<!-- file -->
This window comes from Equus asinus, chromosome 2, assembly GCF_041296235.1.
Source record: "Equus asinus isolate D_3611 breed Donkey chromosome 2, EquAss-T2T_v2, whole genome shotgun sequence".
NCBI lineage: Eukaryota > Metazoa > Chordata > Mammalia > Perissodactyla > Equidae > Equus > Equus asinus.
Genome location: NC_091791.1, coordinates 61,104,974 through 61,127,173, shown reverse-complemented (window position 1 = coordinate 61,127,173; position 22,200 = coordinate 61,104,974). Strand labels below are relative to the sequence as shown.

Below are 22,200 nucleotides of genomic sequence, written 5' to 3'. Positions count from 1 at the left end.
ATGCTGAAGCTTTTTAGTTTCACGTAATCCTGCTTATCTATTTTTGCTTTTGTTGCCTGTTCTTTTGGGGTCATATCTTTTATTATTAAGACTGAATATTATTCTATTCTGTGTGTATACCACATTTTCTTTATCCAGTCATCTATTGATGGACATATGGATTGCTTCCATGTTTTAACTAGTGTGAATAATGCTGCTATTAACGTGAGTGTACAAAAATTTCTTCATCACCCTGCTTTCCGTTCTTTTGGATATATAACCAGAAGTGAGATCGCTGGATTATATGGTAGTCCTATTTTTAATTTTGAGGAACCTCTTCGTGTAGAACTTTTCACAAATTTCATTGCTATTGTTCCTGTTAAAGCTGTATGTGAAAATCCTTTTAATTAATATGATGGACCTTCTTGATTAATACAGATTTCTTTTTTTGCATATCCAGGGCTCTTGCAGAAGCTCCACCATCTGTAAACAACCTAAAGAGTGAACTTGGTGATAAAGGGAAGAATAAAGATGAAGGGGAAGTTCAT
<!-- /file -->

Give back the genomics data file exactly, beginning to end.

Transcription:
This window comes from Equus asinus, chromosome 2, assembly GCF_041296235.1.
Source record: "Equus asinus isolate D_3611 breed Donkey chromosome 2, EquAss-T2T_v2, whole genome shotgun sequence".
NCBI lineage: Eukaryota > Metazoa > Chordata > Mammalia > Perissodactyla > Equidae > Equus > Equus asinus.
Genome location: NC_091791.1, coordinates 61,104,974 through 61,127,173, shown reverse-complemented (window position 1 = coordinate 61,127,173; position 22,200 = coordinate 61,104,974). Strand labels below are relative to the sequence as shown.

Below are 22,200 nucleotides of genomic sequence, written 5' to 3'. Positions count from 1 at the left end.
ATGCTGAAGCTTTTTAGTTTCACGTAATCCTGCTTATCTATTTTTGCTTTTGTTGCCTGTTCTTTTGGGGTCATATCTTTTATTATTAAGACTGAATATTATTCTATTCTGTGTGTATACCACATTTTCTTTATCCAGTCATCTATTGATGGACATATGGATTGCTTCCATGTTTTAACTAGTGTGAATAATGCTGCTATTAACGTGAGTGTACAAAAATTTCTTCATCACCCTGCTTTCCGTTCTTTTGGATATATAACCAGAAGTGAGATCGCTGGATTATATGGTAGTCCTATTTTTAATTTTGAGGAACCTCTTCGTGTAGAACTTTTCACAAATTTCATTGCTATTGTTCCTGTTAAAGCTGTATGTGAAAATCCTTTTAATTAATATGATGGACCTTCTTGATTAATACAGATTTCTTTTTTTGCATATCCAGGGCTCTTGCAGAAGCTCCACCATCTGTAAACAACCTAAAGAGTGAACTTGGTGATAAAGGGAAGAATAAAGATGAAGGGGAAGTTCAT